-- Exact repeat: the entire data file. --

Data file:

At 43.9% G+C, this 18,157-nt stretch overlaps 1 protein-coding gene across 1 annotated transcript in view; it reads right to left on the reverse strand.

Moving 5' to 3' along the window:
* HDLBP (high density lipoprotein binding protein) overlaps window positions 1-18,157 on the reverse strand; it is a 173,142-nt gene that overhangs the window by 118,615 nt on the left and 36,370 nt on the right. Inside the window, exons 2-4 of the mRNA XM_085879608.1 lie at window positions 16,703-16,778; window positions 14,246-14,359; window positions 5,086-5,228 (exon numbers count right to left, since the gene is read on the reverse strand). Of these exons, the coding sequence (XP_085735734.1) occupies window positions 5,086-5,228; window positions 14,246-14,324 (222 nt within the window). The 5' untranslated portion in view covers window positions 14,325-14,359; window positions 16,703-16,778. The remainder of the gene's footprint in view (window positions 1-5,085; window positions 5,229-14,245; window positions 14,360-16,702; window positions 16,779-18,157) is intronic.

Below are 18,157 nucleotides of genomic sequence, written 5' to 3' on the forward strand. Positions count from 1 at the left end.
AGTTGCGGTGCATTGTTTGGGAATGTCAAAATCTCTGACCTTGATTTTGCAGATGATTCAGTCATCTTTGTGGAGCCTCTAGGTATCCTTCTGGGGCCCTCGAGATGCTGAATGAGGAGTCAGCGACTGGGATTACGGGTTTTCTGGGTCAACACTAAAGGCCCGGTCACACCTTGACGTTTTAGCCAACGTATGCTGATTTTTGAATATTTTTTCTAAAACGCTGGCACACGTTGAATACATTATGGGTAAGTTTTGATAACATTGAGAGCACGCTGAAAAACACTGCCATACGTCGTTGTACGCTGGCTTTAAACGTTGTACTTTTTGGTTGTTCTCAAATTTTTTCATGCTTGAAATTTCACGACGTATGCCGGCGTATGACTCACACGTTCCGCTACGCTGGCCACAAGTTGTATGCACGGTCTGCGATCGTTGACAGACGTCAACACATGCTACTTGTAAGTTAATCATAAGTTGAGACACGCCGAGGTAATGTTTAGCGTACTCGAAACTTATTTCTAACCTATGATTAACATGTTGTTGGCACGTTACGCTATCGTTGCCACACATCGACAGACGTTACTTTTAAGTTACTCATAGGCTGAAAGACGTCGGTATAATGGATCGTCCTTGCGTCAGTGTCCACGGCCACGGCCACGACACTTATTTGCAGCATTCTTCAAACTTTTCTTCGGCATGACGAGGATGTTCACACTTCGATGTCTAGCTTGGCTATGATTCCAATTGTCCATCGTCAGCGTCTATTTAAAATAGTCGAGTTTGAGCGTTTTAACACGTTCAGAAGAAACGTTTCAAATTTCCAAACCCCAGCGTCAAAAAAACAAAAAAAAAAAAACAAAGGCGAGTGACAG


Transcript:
At 43.9% G+C, this 18,157-nt stretch overlaps 1 protein-coding gene across 1 annotated transcript in view; it reads right to left on the reverse strand.

Moving 5' to 3' along the window:
* HDLBP (high density lipoprotein binding protein) overlaps window positions 1-18,157 on the reverse strand; it is a 173,142-nt gene that overhangs the window by 118,615 nt on the left and 36,370 nt on the right. Inside the window, exons 2-4 of the mRNA XM_085879608.1 lie at window positions 16,703-16,778; window positions 14,246-14,359; window positions 5,086-5,228 (exon numbers count right to left, since the gene is read on the reverse strand). Of these exons, the coding sequence (XP_085735734.1) occupies window positions 5,086-5,228; window positions 14,246-14,324 (222 nt within the window). The 5' untranslated portion in view covers window positions 14,325-14,359; window positions 16,703-16,778. The remainder of the gene's footprint in view (window positions 1-5,085; window positions 5,229-14,245; window positions 14,360-16,702; window positions 16,779-18,157) is intronic.

Below are 18,157 nucleotides of genomic sequence, written 5' to 3' on the forward strand. Positions count from 1 at the left end.
AGTTGCGGTGCATTGTTTGGGAATGTCAAAATCTCTGACCTTGATTTTGCAGATGATTCAGTCATCTTTGTGGAGCCTCTAGGTATCCTTCTGGGGCCCTCGAGATGCTGAATGAGGAGTCAGCGACTGGGATTACGGGTTTTCTGGGTCAACACTAAAGGCCCGGTCACACCTTGACGTTTTAGCCAACGTATGCTGATTTTTGAATATTTTTTCTAAAACGCTGGCACACGTTGAATACATTATGGGTAAGTTTTGATAACATTGAGAGCACGCTGAAAAACACTGCCATACGTCGTTGTACGCTGGCTTTAAACGTTGTACTTTTTGGTTGTTCTCAAATTTTTTCATGCTTGAAATTTCACGACGTATGCCGGCGTATGACTCACACGTTCCGCTACGCTGGCCACAAGTTGTATGCACGGTCTGCGATCGTTGACAGACGTCAACACATGCTACTTGTAAGTTAATCATAAGTTGAGACACGCCGAGGTAATGTTTAGCGTACTCGAAACTTATTTCTAACCTATGATTAACATGTTGTTGGCACGTTACGCTATCGTTGCCACACATCGACAGACGTTACTTTTAAGTTACTCATAGGCTGAAAGACGTCGGTATAATGGATCGTCCTTGCGTCAGTGTCCACGGCCACGGCCACGACACTTATTTGCAGCATTCTTCAAACTTTTCTTCGGCATGACGAGGATGTTCACACTTCGATGTCTAGCTTGGCTATGATTCCAATTGTCCATCGTCAGCGTCTATTTAAAATAGTCGAGTTTGAGCGTTTTAACACGTTCAGAAGAAACGTTTCAAATTTCCAAACCCCAGCGTCAAAAAAACAAAAAAAAAAAAACAAAGGCGAGTGACAG